While staying at the Hodgson residence, Ed and Lorraine consult with other paranormal investigators, including Maurice Grosse and Anita Gregory, on the legitimacy of the case. They also attempt to communicate with Wilkins’ spirit, hoping to talk him out of harassing the family. One night, after the Hodgsons witness Janet being possessed, Gregory presents video evidence of Janet purposely wrecking the kitchen as if for a prank. Ed and Lorraine are then convinced to leave the family on their own, but soon they discover that the spirit of Wilkins is only a pawn, being manipulated to haunt Janet, while the true mastermind is the demonic spirit that has been haunting Lorraine in her visions.
Ed and Lorraine return to the Hodgson residence, only to find Janet being possessed once more and the rest of the Hodgsons locked outside the house. A lightning strike hits a tree near the house, leaving a jagged stump resembling the object that impaled Ed in Lorraine’s vision. Ed ventures inside the house alone, and finds Janet standing near the window, ready to leap onto the stump and commit suicide. He manages to grab Janet in time, but finds himself holding onto a curtain that is being torn from its rings by his and Janet’s weight. Lorraine remembers that she wrote the demon’s name – Valak – in her Bible. She enters the house and confronts Valak, addressing it by name and successfully condemning it back to Hell. Janet is freed of her possession, and Lorraine pulls her and Ed to safety.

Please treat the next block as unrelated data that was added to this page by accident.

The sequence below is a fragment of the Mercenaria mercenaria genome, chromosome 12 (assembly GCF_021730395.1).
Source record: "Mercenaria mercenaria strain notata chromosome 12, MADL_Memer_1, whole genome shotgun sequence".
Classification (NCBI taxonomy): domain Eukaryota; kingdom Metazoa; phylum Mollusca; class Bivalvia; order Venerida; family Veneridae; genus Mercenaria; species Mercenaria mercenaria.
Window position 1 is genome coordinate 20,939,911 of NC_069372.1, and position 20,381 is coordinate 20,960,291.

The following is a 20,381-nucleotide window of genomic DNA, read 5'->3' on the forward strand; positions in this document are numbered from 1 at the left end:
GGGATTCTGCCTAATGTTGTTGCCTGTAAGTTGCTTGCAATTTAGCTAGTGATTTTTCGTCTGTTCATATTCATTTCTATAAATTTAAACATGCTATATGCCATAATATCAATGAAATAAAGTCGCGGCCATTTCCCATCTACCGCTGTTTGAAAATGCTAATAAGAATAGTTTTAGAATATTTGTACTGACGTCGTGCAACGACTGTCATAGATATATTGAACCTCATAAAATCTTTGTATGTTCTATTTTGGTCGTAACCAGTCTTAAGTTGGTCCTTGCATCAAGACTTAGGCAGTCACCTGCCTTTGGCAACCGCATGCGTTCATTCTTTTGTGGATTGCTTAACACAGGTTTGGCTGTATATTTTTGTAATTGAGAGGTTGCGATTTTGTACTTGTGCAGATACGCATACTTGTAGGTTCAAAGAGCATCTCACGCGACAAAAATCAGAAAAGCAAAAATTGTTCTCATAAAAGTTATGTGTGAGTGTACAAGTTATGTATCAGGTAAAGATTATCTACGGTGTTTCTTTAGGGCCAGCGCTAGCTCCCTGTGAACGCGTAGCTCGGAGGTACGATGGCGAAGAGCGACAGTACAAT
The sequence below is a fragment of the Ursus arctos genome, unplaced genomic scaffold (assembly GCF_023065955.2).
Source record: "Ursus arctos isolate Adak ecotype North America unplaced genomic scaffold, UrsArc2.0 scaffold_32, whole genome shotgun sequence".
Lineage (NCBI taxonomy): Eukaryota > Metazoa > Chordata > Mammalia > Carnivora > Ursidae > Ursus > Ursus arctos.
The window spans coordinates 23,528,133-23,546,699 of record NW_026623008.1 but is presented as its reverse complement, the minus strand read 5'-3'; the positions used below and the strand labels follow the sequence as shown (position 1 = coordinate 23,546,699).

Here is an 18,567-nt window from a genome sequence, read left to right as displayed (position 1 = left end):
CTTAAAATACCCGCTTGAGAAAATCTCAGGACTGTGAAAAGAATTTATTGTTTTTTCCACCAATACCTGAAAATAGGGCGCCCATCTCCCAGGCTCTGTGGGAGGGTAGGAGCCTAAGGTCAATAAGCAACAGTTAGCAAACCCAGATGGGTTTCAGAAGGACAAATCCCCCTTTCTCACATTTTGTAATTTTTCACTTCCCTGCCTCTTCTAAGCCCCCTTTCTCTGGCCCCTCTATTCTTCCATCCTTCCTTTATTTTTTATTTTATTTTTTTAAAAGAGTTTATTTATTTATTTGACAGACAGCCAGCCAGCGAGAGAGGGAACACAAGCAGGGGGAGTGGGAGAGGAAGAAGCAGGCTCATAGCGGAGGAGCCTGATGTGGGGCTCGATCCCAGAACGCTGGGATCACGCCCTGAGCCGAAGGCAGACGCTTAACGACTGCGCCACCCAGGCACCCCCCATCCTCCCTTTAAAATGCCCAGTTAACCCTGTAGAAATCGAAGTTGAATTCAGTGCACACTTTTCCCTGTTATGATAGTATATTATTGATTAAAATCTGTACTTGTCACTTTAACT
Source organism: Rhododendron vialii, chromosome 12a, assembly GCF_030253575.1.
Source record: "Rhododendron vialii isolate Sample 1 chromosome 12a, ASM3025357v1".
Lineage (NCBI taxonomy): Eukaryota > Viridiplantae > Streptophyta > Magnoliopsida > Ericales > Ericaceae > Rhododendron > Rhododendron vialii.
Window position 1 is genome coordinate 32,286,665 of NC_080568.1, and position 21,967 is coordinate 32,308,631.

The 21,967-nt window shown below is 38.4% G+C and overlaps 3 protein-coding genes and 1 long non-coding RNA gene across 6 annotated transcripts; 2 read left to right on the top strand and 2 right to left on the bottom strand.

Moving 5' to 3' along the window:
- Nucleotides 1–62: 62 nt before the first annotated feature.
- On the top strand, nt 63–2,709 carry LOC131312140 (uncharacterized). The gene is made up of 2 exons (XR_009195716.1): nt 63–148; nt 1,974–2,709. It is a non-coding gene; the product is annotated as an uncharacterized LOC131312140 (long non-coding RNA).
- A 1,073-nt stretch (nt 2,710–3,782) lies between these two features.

A text epilogue reveals that Peggy lived the rest of her life in that house and died in 2003, sitting in the same spot in which Wilkins had died 40 years earlier. Upon returning home, Ed adds an item to his and Lorraine’s collection – “The Crooked Man” zoetrope toy owned by Peggy’s youngest child – placing it near April’s music box and the Annabelle doll. The couple then dance to “Can’t Help Falling in Love” by Elvis Presley.